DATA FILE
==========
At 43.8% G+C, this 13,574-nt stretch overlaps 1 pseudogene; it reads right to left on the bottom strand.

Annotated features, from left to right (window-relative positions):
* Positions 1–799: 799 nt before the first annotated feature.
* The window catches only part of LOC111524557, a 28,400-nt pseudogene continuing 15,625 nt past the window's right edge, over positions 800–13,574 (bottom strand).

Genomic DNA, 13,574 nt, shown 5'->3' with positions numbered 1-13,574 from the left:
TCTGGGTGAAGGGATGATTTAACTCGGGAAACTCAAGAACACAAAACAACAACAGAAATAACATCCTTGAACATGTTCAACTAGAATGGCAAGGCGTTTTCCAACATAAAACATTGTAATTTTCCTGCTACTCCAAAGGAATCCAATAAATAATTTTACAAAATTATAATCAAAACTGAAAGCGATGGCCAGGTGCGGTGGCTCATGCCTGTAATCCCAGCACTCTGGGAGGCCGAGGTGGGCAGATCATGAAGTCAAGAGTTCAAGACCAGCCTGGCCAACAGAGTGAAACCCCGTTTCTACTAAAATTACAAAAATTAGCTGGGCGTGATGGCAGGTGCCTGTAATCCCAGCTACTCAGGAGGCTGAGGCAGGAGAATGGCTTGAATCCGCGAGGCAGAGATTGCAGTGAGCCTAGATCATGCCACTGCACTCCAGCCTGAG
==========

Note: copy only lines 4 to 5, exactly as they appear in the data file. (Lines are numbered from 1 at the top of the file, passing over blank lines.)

* The window catches only part of LOC111524557, a 28,400-nt pseudogene continuing 15,625 nt past the window's right edge, over positions 800–13,574 (bottom strand).

Genomic DNA, 13,574 nt, shown 5'->3' with positions numbered 1-13,574 from the left: